Watch Your Language
In her review of Thomas Mann’s War, by Tobias Boes (“Mann in America,” December 22), Elizabeth Powers writes of Thomas Mann’s literary career as anticipating “the present global publishing market, which increasingly erases the long-established identification of writers with specific languages and literary traditions.” The implication is that when writers “bypass their native publics and market their works to an international readership” in English, they impoverish the culture of their mother tongues.
Another way of looking at this is to argue that these writers were impoverished of a mother tongue to begin with. I, for example, come from an immigrant family, and although I often state on my résumé that Dutch is my native tongue, I feel little connection to that alien language. I feel equally foreign in my other native tongue, Cantonese, of which my vocabulary is limited, and of which the number of words I can read or write is: zero. Growing up as a child in an immigrant family, but without having the status of an immigrant yourself, often means that people assume you somehow pick up the language of both your family and your residential country naturally. This is far from the truth. At least in my experience, English was the first language that was taught to me properly and that I felt I could understand properly. Through engagement with literature and TV shows in English, I gradually became more at home in that language.
So I imagine that many writers bypassing their mother tongue are not “bypassing” anything; they’re writing in that language that they feel is truly theirs, that can express their thoughts and feelings best. This sentiment of being unable to write for the place one was born in and in the language one is supposed to be fluent in is for many the drive and obsession in writing — albeit in another language and for another public.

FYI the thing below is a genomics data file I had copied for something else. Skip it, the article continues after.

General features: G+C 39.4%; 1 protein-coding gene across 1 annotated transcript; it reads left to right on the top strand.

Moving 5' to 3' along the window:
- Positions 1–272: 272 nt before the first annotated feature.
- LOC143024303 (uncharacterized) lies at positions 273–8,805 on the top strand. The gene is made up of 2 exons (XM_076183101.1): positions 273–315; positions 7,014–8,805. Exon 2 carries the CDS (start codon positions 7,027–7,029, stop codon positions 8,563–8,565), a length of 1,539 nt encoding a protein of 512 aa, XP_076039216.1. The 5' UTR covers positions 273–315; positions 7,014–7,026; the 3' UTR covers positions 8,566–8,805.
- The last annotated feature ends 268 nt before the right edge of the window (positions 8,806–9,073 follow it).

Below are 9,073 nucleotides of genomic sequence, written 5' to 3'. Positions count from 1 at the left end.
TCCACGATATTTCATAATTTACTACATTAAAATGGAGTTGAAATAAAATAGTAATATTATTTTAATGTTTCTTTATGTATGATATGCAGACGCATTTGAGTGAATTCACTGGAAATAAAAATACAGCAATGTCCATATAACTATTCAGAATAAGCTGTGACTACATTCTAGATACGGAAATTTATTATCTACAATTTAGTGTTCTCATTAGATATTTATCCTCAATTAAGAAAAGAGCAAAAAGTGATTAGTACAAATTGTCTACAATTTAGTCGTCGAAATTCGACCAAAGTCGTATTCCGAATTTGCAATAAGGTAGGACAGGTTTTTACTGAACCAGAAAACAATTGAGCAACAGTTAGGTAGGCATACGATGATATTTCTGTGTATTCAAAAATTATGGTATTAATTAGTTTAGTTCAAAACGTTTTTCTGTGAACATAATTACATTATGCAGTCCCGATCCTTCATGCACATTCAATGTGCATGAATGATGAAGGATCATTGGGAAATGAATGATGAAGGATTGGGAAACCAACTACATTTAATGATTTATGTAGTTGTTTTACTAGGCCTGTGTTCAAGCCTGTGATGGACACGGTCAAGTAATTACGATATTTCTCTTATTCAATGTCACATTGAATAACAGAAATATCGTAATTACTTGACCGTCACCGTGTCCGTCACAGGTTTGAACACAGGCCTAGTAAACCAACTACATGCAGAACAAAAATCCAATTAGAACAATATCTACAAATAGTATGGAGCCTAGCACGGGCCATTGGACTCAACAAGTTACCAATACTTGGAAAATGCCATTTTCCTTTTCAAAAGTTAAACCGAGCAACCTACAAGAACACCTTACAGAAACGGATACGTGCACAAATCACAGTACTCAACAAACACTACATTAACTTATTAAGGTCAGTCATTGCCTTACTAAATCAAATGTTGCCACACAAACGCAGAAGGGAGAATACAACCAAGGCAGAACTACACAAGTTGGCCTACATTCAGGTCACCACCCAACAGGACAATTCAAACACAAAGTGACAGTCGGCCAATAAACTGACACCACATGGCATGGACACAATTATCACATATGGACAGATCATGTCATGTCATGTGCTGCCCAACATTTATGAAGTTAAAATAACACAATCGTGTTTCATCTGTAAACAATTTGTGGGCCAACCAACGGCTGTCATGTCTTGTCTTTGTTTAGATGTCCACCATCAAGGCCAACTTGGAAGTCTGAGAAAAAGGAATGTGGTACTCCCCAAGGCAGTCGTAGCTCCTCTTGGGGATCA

Elizabeth Powers responds: There are so many issues that this letter raises — thank you very much! — that I regret that I cannot respond at length. Yes, immigrants today are often linguistically rootless, “impoverished of a mother tongue,” as Mr. Lee writes, and what he says concerning his experience with English literature and TV confirms that English is becoming the universal language par excellence. This means that a great many people in the world today, aside from native English speakers, are bilingual. While many such bilingual speakers live in countries possessing a long literary tradition on which they can draw (such as the Germany in which Thomas Mann came of age), many choose to write in English. I speak not so much of Europeans — French, Italians, Germans, Dutch, and so on, who still enjoy large native reading publics — but of non-Westerners. Salman Rushdie’s mother tongue, for instance, is Urdu, spoken today by 100 million people, mostly in Pakistan, which has its own classical canon, mostly in drama and poetry, reaching back to the 14th century. For Rushdie and many others, however, English as well as the novel (increasingly the universal literary genre) are the vessels in which their feelings and thoughts are best expressed. Languages transmit a history of truth and also fiction, of knowledge and invention, that will cease if languages with a rich literary legacy become, like Latin, dead because no one writes in them anymore.